All those things made our lives much easier. The folks are working on it full-time as well. We had automated scripts for updating our pins and so on but it would take hours for things to trickle through the repo. We got stuck on that model for too long. It's much better. It brings all the activities together. You don't get a bug report sometimes on the component and sometimes a duplicate report in the main Calico repo where our docs lived. We have 1 repo, 1 stream of issues and 1 stream of PRs. You can see what's going on. All those things multiplied up because we had more repos in open source. It had reached something like 8 or 9 and that was the breaking point. We sometimes spend more time on pin updates than we spend on right on actual work. I'm very glad to get that sorted.
You mentioned the adoption cycle of Kubernetes. Do you have any inclination or thoughts on what's next? There have been talks about single-process kernels. As we're speaking, it sounds quite wacky. If you look at things through a technical lens, it does feel like there are a bunch more optimizations. You can in the mist in front of us see something emerging. Do you spend a lot of time thinking and worrying about that but trying to be aware of where the next Kubernetes is coming from?
A little bit. A lot of the people who have been playing around with that stuff have been building it on top of Kubernetes. People are adding single-process mini-VMs but you can represent that as a pod with a special flag. The teams that have worked on that have adapted the networking so that an ordinary CNI plugin like Calico can network one of those pods. I do think at the very high end where people are trying to do high throughput or they have demanding workloads, there's a lot of room for innovation in running policies and things on the network card, enclaves and things like that.
Various people are trying to do that but the barrier to entry for that stuff is quite high. You need to be a cloud provider who's already doing it and has a team devoted to it probably or you need to be big to have the investment in all the clever stuff. From an isolation point of view, some folks would love to see all the Kubernetes control plane components running in an isolated and hardened environment. Each pod is isolated from a network or a CPU point of view.
AMD has encrypted memory and stuff. Each process or mini-VM can have encrypted memory. Even if you were to break out of your process and access someone else's memory, it's encrypted with a key that's embedded in the CPU and the CPU knows when you're switching the process. There are all kinds of things happening like that but at the moment, they all seem to fit into the Kubernetes mold. I don't know if there are any things on the horizon. There are competitors to Kubernetes like Nomad. Kubernetes seems to have momentum at the moment. Nomad is similar but has some advantages.
It's interesting. It makes me think that there's a possibility that Kubernetes is still there but it fades into the background a little bit more for the bulk of engineering. I used to write IP tables. I still don't understand them. It's still there. There's a bunch of stuff around Linux kernels and virtual devices that don't disappear but the vast majority of the world's software engineers don't have to worry about them.
That's an important trend. People are looking more for packaged Kubernetes solutions where either someone else is managing that or it's something that they deploy and it has batteries included with everything loaded in. That's a trend. There's a bit of a movement around serverless where you don't even have a container. You just write some code and deploy that code into a serverless environment and the serverless environment handles persistence, scaling and all those kinds of things. Having played with that a little bit, I still feel like that hasn't quite reached the maturity level where it's a good way to write software because as soon as things get bigger than you can fit in one function, you end up in a bit of a mess there.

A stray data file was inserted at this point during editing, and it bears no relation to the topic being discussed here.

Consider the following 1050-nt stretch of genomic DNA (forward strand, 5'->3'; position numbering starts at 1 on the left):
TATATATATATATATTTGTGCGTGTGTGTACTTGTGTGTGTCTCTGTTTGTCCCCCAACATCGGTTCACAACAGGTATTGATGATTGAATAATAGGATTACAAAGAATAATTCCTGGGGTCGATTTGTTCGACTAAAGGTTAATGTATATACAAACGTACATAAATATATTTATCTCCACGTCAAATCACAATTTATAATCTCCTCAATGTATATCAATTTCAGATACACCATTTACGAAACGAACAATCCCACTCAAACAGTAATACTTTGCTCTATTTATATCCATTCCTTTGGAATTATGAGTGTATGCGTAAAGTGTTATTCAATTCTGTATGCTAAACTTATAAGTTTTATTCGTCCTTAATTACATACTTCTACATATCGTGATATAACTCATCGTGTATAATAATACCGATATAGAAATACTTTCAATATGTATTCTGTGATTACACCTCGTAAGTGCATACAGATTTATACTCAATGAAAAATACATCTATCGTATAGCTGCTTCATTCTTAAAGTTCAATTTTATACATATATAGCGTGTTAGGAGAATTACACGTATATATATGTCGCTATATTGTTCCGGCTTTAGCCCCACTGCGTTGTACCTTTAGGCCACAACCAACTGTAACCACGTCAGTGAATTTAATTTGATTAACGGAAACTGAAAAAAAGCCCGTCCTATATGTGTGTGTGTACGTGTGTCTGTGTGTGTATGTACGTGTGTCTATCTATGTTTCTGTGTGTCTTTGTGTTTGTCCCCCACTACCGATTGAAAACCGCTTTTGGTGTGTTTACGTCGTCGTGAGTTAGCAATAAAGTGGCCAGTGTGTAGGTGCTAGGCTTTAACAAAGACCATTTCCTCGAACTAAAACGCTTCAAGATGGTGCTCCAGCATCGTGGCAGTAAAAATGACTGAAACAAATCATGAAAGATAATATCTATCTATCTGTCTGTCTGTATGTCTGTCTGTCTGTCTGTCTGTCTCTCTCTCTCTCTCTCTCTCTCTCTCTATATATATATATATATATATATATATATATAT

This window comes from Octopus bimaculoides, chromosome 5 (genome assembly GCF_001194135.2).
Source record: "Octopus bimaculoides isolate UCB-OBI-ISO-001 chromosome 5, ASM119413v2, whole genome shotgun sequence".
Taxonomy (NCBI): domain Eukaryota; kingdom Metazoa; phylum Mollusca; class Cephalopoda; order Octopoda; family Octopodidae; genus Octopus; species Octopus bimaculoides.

Movement around serverless open-source projects hasn’t reached its maturity level yet where it’s a good way to write software. As soon as things get bigger than you can fit in one function, you end up in a bit of a mess.
Shaun, it has been super interesting. I was never quite sure how much mileage I would get out of something low-level but it has been fascinating. There's the fact that you've managed to win that way through these seismic shifts in how people do this stuff. There have been projects that have wanted to come on the show. They tied their projects onto a bunch of projects that have fallen by the wayside. There are choppy waters that you're sailing through at the moment.
We had a great team with a lot of solid experience in building solid and reliable software. That was the pedigree of the team that spun out. We have been able to bring quite a bit of maturity into the startup that we built around it. There's a lot of luck. We built something for OpenStack but the way we built it scaled to the next order of magnitude, which was what was needed at the right time. I feel lucky about that. I still remember feeling like it was taking off.
I went to do a talk at KubeCon. It was a KubeCon in London that had 400 attendees or something. In 2023, they're 15,000. They moved my talk about networking and security from a little stage to the main stage. Everybody wanted to come to see it. I was expecting to talk to 50 people to effectively do a keynote. That was when it felt like there was something here. It's exciting.
That's great to hear. Thanks so much for your time. Good luck. It would be interesting to see where things go in the next few years for sure.
Thanks for your time. It was fun.
Distinguished Engineer at Tigera leading development of the Calico dataplanes